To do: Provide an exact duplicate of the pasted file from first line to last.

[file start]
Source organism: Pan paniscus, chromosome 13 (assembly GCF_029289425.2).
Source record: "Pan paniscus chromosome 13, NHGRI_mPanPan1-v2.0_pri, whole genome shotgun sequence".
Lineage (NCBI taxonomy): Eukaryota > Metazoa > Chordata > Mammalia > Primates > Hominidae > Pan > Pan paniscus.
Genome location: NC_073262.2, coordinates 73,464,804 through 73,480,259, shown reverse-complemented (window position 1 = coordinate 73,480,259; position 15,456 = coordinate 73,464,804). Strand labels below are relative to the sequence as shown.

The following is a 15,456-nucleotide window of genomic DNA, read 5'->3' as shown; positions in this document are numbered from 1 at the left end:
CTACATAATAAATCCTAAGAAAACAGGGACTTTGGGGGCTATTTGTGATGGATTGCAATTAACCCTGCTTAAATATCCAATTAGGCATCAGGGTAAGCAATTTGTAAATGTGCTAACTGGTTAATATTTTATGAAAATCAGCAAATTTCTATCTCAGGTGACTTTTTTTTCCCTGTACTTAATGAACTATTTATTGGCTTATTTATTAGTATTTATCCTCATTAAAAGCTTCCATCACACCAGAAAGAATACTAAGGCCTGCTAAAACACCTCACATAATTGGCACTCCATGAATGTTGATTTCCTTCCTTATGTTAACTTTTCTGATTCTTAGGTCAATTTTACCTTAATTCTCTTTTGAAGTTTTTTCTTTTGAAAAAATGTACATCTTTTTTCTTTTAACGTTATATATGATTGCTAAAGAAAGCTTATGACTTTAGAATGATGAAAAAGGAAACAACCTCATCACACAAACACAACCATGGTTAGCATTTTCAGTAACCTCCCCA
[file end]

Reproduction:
Source organism: Pan paniscus, chromosome 13 (assembly GCF_029289425.2).
Source record: "Pan paniscus chromosome 13, NHGRI_mPanPan1-v2.0_pri, whole genome shotgun sequence".
Lineage (NCBI taxonomy): Eukaryota > Metazoa > Chordata > Mammalia > Primates > Hominidae > Pan > Pan paniscus.
Genome location: NC_073262.2, coordinates 73,464,804 through 73,480,259, shown reverse-complemented (window position 1 = coordinate 73,480,259; position 15,456 = coordinate 73,464,804). Strand labels below are relative to the sequence as shown.

The following is a 15,456-nucleotide window of genomic DNA, read 5'->3' as shown; positions in this document are numbered from 1 at the left end:
CTACATAATAAATCCTAAGAAAACAGGGACTTTGGGGGCTATTTGTGATGGATTGCAATTAACCCTGCTTAAATATCCAATTAGGCATCAGGGTAAGCAATTTGTAAATGTGCTAACTGGTTAATATTTTATGAAAATCAGCAAATTTCTATCTCAGGTGACTTTTTTTTCCCTGTACTTAATGAACTATTTATTGGCTTATTTATTAGTATTTATCCTCATTAAAAGCTTCCATCACACCAGAAAGAATACTAAGGCCTGCTAAAACACCTCACATAATTGGCACTCCATGAATGTTGATTTCCTTCCTTATGTTAACTTTTCTGATTCTTAGGTCAATTTTACCTTAATTCTCTTTTGAAGTTTTTTCTTTTGAAAAAATGTACATCTTTTTTCTTTTAACGTTATATATGATTGCTAAAGAAAGCTTATGACTTTAGAATGATGAAAAAGGAAACAACCTCATCACACAAACACAACCATGGTTAGCATTTTCAGTAACCTCCCCA